Transcript: Suspension and Debarment

Maria Swaby (MS): Good afternoon, and welcome to this training. My name is Maria Swaby, and I am the director of the Suspension and Debarment division of GSA. My colleague is Danielle Muenzfeld. Good afternoon, and welcome to this training. I will conduct the first portion of the training about suspension and debarment and how it works. Danielle will conduct the second section, which will be about the role of the acquisition workforce. We will also leave some time for questions and answers at the end of the training, and the entire presentation will be available on at some point in the near future. Let's get started. 
MS: Suspension and department in the acquisition workforce. The learning objectives today are: You will understand the purpose of suspension and debarment, the similarities and differences, what “present responsibility” is and what makes a contractor presently responsible and the effects of suspension and debarment. We hope you learn why it is important, especially for the acquisition workforce, and how the acquisition workforce can help prevent fraud, waste, corruption and abuse through the proper recording and collaboration. I want to make clear here that we are talking about suspension and debarment as it relates to FAR 9.4. There are other exclusions on why that happened, but that is not why it happened. For example, the exclusions that HHS does for Medicare fraud, this does not cover. I will start off with some statistics. As you can see, fiscal year 2011, the federal government collected quite a bit of suspension and debarment actions. The proposal for debarment, and 2398 debarment, quite a large number and total. So, this shows the importance of the subject and the affect it has on the contracting community and the role that you also play in suspension and debarment. There are several policy reasons for suspension and debarment. So, what is the purpose? The first thing is the government only wants to do business with responsible contractors, and excluded contractors, people who are suspended or debarred are listed on the System for Award Management, SAM for short. This replaced the Excluded Parties List system, it has been shifted over into the SAM. The other policy reason is each federal government agency is required to have a suspension and debarment program. It is also important to note that a suspension or debarment action by one agency’s official is effective for all government agencies. What do I mean? For example, if GSA suspends or debarred a certain contractor, the US Air force must honor the decision and cannot contract with a contractor unless a compelling needs determination is made by the agency head. I also want to highlight there is a committee called the Interagency Suspension and Debarment Committee (ISDC), and this committee is comprised of members of the suspension and debarment programs across the federal government. We meet monthly and talk about issues and practices that are common to all of us. We also coordinate lead agency matters on suspension and debarment issues.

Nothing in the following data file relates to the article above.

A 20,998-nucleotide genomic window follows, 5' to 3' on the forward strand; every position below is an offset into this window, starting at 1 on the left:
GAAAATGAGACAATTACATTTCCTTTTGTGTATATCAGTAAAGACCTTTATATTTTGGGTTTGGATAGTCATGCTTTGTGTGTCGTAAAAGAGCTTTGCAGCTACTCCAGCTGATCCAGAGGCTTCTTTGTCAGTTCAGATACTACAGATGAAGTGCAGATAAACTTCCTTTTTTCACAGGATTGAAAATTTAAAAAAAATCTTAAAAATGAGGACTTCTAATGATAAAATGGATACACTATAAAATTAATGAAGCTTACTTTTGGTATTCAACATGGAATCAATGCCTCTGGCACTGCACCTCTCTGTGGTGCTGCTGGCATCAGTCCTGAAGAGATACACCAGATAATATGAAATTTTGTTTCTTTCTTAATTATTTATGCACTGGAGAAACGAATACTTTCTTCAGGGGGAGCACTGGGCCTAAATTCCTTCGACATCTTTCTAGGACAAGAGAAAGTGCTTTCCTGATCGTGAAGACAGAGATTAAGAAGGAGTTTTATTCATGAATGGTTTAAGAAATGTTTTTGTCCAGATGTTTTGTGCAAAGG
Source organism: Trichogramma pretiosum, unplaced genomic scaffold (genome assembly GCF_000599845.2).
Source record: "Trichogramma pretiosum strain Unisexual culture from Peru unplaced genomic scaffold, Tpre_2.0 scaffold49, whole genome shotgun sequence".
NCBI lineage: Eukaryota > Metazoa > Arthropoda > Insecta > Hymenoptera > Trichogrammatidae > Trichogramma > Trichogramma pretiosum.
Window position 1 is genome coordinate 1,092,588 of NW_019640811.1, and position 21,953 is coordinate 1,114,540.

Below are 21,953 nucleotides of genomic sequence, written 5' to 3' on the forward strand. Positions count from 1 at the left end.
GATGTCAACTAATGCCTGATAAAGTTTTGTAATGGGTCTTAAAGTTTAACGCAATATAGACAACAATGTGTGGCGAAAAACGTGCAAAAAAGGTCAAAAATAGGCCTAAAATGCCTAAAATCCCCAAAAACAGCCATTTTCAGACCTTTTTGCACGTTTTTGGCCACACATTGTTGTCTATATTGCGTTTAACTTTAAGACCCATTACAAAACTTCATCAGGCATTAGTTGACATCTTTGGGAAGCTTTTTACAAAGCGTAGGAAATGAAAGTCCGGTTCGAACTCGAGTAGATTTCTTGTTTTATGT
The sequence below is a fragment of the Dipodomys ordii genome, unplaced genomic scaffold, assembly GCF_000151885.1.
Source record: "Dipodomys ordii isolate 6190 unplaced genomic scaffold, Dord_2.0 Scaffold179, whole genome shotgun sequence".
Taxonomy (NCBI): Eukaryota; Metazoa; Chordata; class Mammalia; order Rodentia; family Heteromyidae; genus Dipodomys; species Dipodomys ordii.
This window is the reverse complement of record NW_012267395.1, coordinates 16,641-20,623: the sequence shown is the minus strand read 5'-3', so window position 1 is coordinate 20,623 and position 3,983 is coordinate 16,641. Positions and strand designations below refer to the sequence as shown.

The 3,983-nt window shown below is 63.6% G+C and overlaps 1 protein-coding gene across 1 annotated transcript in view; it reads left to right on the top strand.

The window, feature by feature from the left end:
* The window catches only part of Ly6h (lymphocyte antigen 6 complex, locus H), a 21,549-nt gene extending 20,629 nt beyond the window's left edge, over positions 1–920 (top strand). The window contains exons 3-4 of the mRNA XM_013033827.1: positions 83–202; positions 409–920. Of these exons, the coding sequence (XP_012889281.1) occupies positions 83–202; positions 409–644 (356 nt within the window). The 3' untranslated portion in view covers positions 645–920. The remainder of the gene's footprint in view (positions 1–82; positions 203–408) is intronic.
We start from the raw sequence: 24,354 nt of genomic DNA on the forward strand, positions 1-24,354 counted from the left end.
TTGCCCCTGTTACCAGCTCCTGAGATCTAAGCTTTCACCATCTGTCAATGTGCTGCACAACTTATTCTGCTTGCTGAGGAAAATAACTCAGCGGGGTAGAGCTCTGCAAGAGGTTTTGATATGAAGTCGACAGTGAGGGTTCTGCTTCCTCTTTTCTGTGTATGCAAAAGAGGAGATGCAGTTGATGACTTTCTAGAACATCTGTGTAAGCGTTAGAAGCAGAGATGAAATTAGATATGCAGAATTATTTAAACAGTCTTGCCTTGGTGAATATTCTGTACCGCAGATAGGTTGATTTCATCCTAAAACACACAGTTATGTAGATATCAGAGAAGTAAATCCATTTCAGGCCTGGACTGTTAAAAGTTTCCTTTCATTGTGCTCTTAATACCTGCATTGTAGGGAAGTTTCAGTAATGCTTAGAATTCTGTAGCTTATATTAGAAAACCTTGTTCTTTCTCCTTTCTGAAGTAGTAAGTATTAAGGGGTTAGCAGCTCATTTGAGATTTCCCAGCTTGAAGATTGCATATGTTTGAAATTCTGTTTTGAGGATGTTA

Continuing with the policy reasons, suspension and debarment is the way the government protects itself from contractors that are not presently responsible. This is highly misunderstood by most people that do not understand suspension and debarment. It is not used as a tool for punishment; the Department of Justice takes care of punishment for a contractor. It really is a decision to protect the government from further buying from the contractor. It is also a business decision rather than a legal decision. That means that suspension and department officials have the discretion whether or not to take action based on what is in the government’s best interest. There has been talk about mandatory debarment, but at this time they are discretionary. I will give you an example of the discretion that the SDO has. Say GSA leases a building to three other federal agencies. The leases coming to an end and there is an opportunity for the leasing specialist to exercise an option. At the same time, information has been found to lead him or her to believe the contractor has indulged in wrongdoing and it would be necessary to take suspension and debarment action to protect government interest. It would be problematic for the agencies renting that building if the SDO barred the contractor before they renewed the option because the agencies would be left without buildings because they can no longer contract with that contractor. So, the SDO can wait until the option is exercised and then suspend the contractor, since suspension and debarment only occurs to affect future work or contacts, or the SDO can go ahead and suspend and make a compelling needs case, and the bar the contractor. Then a decision could be made to continue to contract with the contractor, providing at least one year to procure a new space for the agencies to work in. That is an example of the discretion an SDO has in making a decision to suspend or debar. 
MS: What is suspension and debarment as defined under FAR  9.407? I recommend everybody reads this. Suspension is defined as a temporary exclusion. It is generally used when the facts about possible wrongdoing are still being developed either through investigation or legal proceedings. There is a legal basis required in order to suspend a contractor; the SDO needs information sufficient evidence to support the belief that a particular act or wrongdoing occurred, and the standard is called “adequate evidence”. Debarment is an exclusion from the federal procurement and non-procurement programs for a specific time, and it is also used when an investigation or legal proceedings have concluded. The legal basis required for a debarment is a civil judgment or a conviction, or in the absence of a court decision, evidence leading one to believe it is more probable than not that the wrongdoing actually occurred.